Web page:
Which is all she was required to do for her first big role, in Return to the Blue Lagoon. Made when she was just 14, it's a movie Jovovich has yet to live down. "I have lots of memories of it - everything except trying to do my job," she jokes. "The one thing you couldn't get me to do at that point was sit down and rehearse my lines. I take it a lot more seriously now and I love what I'm doing. Back then it was more something that my mum wanted me to do."
Her mother, Galina Loginova, had been a noted film actress in her native Ukraine, and when she and her husband headed first to London and then LA in 1981, she transferred her ambitions to young Milla. By the time Jovovich was in her early teens, her parents had divorced, she'd launched a modelling career and was supporting herself and her mother - and resenting it. "I think any time your parents want you to do something, then at times you're not going to want to do it. That's sort of what steered me into music, because that's something I really discovered on my own, that was really mine and wasn't something my mum gave me," she says.
The move into music wasn't smooth. Jovovich's relationship with her mother reached a low point after she eloped to Las Vegas with one of her Dazed and Confused co-stars, Shawn Andrews. She was just 17 and her mother swiftly had the marriage annulled, so Jovovich took off to London, where she wrote and recorded The Divine Comedy, an album of gentle folk music. It garnered respectable reviews, but upon her return to the US in 1994, Jovovich reluctantly resumed her modelling career. As photogenic as she is, she'd rather not have to do it. "I need to model because that's my main source of income. It's not the most fun part of my work, that's for sure."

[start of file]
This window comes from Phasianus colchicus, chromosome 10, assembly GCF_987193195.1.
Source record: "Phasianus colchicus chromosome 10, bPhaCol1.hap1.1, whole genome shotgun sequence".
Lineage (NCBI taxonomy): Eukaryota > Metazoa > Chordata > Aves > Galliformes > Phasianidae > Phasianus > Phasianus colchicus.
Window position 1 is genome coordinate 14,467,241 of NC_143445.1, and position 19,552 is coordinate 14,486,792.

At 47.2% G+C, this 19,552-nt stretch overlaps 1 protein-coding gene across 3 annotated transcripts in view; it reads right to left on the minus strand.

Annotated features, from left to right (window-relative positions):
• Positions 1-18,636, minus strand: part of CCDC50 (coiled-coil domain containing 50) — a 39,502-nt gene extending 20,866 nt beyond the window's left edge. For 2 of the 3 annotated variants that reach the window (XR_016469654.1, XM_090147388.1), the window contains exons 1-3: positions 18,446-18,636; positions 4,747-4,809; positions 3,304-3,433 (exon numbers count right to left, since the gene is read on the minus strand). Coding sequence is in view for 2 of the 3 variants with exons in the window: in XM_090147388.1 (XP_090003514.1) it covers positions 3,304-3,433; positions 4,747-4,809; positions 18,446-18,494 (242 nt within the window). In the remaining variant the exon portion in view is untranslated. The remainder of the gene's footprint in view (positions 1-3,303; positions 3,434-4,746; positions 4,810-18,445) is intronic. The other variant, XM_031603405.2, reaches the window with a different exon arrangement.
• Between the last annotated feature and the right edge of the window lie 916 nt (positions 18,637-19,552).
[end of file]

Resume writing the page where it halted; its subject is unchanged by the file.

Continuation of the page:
In 1996 she met French director Luc Besson, who is 16 years her senior, at the audition for The Fifth Element. He not only cast her, he ended up marrying her, in December 1997. The union lasted 16 months, just long enough for Jovovich to give her most compelling performance yet, in the title role of Besson's ambitious, but flawed, take on the story of Joan of Arc. She claims they're still close. "Are you kidding? He's my best friend and we each other dearly. We'll love each other forever."
For all her mixed feelings about her mother, Jovovich has now reconciled with her and can appreciate the part she played in her early career. "She really gave me inspiration in the beginning. She educated me and nurtured such a great feeling and appreciation for art, music and literature. She really tried to give me that curiosity. She was the first person who opened my mind to so many different things."
Jovovich's latest venture has allowed her to wear the musician's hat she so loves - she covers Lou Reed's "Satellite of Love" on The Million Dollar Hotel soundtrack. She also continues to play low-key gigs in New York and LA with her band, Plastic Has Memory, although there are no plans for another album. "It's me, for better or worse. It's not getting away from myself and playing somebody else. Music is something that gives me a lot of peace and I have fun with it. It's great playing shows and having that energy between you and the audience."
Despite her precocious start in the industry, Jovovich freely admits to a nagging insecurity when it comes to acting. It's perhaps why she's drawn to older directors such as Besson and Wenders. "I think as an actor I'm very free and I can pretty much do whatever I'm asked to do, but if somebody doesn't know what they want, I get lost - I'm here for you to tell me what you want. I'm not here to write your script for you. I get scared when people ask too much from me."